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Cape May Court House, NJ, United States

Morrison R.I.G.,Carleton University | Mizrahi D.S.,New Jersey Audubon Society | Ross R.K.,Canadian Wildlife Service Ontario Region | Ottema O.H.,STINASU Foundation for Nature Conservation in Suriname | And 2 more authors.
Waterbirds | Year: 2012

In the 1980's, aerial surveys in South America established that the main wintering areas of Semipalmated Sandpipers (Calidris pusilla) were found on the north coast of the continent, especially in the Guianas (Suriname, French Guiana and Guyana). Although population trend analyses have consistently shown declines in numbers of Semipalmated Sandpipers, especially for birds on migration in eastern North America, until now surveys had not been undertaken to determine whether such declines were reflected in numbers on the main wintering areas. Between December 2008 and January 2011, aerial surveys of major wintering areas in Suriname (3), French Guiana (2) and Guyana (1) were carried out. Results showed dramatic declines, with an overall total of only 21% of the 1980s totala decrease of 79%. A variety of reasons may have contributed to the declines and include habitat changes, range shifts, sustained hunting, or increases in predation, pollution or severe weather. Source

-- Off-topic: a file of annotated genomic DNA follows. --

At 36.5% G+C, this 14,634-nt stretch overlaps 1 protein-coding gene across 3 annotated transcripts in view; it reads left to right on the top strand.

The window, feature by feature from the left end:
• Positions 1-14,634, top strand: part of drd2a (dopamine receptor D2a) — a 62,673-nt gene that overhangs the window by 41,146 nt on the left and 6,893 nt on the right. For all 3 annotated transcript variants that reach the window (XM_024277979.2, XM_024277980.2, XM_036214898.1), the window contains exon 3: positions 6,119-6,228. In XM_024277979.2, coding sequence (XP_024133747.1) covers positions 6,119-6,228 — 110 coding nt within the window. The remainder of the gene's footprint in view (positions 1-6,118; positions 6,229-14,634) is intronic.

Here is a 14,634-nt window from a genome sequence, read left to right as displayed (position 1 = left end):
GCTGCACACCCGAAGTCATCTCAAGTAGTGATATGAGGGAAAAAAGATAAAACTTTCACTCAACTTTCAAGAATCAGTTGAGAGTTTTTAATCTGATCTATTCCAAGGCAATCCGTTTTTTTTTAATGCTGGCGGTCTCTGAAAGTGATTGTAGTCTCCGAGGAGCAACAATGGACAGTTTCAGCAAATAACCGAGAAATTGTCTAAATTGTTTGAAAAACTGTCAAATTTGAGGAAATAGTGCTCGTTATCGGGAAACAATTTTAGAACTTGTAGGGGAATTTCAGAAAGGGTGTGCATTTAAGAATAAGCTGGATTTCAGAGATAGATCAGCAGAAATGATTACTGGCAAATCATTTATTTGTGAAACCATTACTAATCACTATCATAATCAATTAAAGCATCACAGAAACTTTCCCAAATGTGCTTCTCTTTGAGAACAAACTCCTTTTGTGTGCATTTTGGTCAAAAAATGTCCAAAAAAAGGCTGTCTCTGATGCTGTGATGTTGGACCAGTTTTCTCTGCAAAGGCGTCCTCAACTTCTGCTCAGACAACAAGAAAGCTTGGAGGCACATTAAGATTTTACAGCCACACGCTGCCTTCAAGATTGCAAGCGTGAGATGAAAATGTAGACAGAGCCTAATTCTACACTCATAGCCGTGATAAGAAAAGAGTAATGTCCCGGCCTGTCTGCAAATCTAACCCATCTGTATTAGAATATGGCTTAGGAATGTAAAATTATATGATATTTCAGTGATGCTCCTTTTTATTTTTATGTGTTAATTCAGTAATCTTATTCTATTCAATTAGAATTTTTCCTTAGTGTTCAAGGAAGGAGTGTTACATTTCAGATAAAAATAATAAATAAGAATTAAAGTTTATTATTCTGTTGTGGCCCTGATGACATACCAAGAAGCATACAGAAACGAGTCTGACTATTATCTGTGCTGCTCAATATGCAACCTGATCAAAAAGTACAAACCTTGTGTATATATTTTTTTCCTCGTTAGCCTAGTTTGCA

Van Doren B.M.,Cornell University | Horton K.G.,University of Oklahoma | Stepanian P.M.,University of Oklahoma | Mizrahi D.S.,New Jersey Audubon Society | Farnsworth A.,Cornell University
Behavioral Ecology | Year: 2016